After playing major music festivals, The Head and the Heart is poised to break out in a big way.
When Tyler Williams joined the The Head and the Heart in 2009, it was the move the drummer had been hoping for.
The band, based in Seattle, had just a handful of demos at the time, but Williams knew moving from his Richmond, Va., home to Seattle would be a risk worth taking. The Richmond music scene then was far different from what it is today – a place many now consider a destination for music fans and musicians. Any musician wanting to make a career knew they’d need to leave to do so.
The move paid off for the Richmond native, as The Head and the Heart has found success, including several songs appearing in TV shows (“How I Met Your Mother” and “Roadies”) and in film (“Silver Linings Playbook” and the “Gleason” documentary). Their major label debut album, 2016’s “Signs of Light,” launched the single, “All We Ever Knew,” which reached No. 1 on Billboard’s alternative songs charts and No. 13 on the rock chart. They’ve appeared at major music festivals, including Lollapalooza, Bonnaroo and Coachella, in 2017 alone.
The tour will bring the band to Raleigh’s Red Hat Amphitheater Oct. 2.
Williams, reached by phone on the eve of the fall tour’s first show, reminisces about the days before he joined the nascent indie folk outfit, and how drastic a change it is to go from scrapping for local gigs to performing in front of sell-out crowds.
“Once I got to Seattle, only to find a community that both loved to find and support new music, it was a completely different world,” he said. “Just as an example, you could form a new band that no one had heard any music from, and sell out a venue at $15 a ticket as soon as tickets went on sale. In Richmond, you could barely get someone to leave their house if the tickets were $3 each.”
When the band decided to take some time off in 2014 after four years of touring non-stop, the six members of Head and Heart went in their separate directions to recharge. Williams went home to Virginia, where he had moved back to in 2011. He was able to fully immerse himself in the music scene that had developed in his absence.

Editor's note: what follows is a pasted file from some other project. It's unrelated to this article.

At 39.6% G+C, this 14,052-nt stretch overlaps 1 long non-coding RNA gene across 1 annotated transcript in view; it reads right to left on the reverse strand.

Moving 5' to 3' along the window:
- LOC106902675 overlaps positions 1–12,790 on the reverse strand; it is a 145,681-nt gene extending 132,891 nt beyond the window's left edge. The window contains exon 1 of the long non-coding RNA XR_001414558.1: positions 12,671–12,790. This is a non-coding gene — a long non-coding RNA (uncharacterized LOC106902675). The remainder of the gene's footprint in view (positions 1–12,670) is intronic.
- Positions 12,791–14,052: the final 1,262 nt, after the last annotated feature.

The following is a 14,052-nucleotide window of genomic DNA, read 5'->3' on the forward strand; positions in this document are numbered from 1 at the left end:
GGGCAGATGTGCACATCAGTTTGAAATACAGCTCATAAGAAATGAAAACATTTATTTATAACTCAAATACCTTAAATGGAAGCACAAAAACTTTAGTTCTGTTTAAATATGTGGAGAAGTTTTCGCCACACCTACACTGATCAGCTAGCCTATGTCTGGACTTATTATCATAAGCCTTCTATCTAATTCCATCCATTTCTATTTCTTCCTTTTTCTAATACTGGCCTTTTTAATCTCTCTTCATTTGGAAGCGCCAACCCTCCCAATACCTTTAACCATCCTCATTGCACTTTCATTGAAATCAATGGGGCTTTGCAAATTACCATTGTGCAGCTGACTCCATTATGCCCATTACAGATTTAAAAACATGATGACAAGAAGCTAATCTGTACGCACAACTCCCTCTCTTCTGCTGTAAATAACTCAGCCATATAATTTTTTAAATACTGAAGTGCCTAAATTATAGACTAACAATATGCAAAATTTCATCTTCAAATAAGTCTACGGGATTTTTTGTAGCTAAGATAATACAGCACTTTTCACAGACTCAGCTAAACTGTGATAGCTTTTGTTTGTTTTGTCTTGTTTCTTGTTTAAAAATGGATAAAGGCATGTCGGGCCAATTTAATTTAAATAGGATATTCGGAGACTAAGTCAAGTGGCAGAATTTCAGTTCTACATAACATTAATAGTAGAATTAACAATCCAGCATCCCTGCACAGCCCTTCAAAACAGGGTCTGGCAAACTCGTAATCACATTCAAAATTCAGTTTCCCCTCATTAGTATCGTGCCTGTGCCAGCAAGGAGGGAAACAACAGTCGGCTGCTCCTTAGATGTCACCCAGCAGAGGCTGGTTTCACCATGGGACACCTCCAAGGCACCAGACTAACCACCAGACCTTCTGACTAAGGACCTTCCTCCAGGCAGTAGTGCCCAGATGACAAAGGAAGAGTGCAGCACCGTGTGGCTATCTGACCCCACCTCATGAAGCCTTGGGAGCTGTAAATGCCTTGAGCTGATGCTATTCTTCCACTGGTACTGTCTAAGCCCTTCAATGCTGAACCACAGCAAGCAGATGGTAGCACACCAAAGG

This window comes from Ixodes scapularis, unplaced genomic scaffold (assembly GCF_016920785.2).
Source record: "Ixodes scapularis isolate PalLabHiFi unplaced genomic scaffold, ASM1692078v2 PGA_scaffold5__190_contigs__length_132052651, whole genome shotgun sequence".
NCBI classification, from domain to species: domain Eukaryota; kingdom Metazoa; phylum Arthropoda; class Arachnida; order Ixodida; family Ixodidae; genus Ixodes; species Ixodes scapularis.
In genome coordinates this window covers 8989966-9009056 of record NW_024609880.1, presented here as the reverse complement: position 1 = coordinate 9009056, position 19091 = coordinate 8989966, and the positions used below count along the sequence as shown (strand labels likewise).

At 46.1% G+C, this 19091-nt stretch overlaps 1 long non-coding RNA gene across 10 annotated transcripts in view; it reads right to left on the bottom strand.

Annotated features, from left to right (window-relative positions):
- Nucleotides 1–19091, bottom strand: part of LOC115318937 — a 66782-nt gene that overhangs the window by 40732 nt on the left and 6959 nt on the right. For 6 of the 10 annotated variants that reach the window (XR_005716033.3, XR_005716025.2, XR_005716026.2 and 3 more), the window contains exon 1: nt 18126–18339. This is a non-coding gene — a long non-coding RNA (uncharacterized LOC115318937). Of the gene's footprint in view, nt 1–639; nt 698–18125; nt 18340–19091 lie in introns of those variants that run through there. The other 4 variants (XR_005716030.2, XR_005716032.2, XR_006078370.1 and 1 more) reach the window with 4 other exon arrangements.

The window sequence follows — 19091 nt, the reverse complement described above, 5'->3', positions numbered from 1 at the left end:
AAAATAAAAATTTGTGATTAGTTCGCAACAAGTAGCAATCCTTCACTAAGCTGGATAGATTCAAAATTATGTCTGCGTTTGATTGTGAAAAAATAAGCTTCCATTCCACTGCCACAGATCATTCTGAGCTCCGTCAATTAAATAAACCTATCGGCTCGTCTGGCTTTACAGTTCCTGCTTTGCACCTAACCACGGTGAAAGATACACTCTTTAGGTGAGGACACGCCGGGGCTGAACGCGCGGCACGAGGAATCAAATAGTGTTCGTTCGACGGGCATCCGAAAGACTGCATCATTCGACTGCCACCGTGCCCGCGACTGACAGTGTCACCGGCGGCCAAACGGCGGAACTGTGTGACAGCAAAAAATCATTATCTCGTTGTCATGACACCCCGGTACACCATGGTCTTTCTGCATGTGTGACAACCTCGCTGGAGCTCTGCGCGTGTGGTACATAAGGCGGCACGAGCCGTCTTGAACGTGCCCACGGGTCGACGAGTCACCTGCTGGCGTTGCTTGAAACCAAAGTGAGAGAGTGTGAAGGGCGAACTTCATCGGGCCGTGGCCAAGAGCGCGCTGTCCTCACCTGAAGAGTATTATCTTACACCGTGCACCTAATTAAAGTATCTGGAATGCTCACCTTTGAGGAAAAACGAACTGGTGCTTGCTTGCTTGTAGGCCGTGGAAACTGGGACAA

“It’s pretty amazing to see the differences,” he said. “Now, it seems like a real musical community has grown here, and bands are actually breaking nationally,” he said, mentioning singer-songwriter Natalie Prass and rock band J. Roddy Walston and the Business.
“There are some amazing musicians that live here now, and they are really helping to create something magical,” he said. “It’s all of these people coming together to boost each other up, and everyone is helping find these cool opportunities for one another.”
With the band members recharged after time off, and with their newly signed contract with Warner Bros. Records signaling they’ve made the transition to major touring performers, Williams gives off the vibe of a musician ready to get back onstage.
While the break was necessary, playing onstage in front of an audience is why he got behind a drum kit to begin with.
“It’s a balance,” he says, getting ready to board the plane taking him to the band’s fall opener. “You get time off at home, which recharges you, and then you get back on the road to do what you love to do.
“If you actually love making music, you’ll love making it for people on the road,” he said. “For us, we’re always excited to get back out (on the road), and we’re always excited to get back home at the end of the tour. We’ve figured out a nice work-life balance where we can still be creative and write songs, yet also play for all of these that want to come out and watch us perform our songs every night.”
The Head and the Heart with The Shelters
When: 7:30 p.m., Oct. 2
Where: Red Hat Amphitheater, 500 S. McDowell St., Raleigh.
Cost: $23, $33, $43; redhatamphitheater.com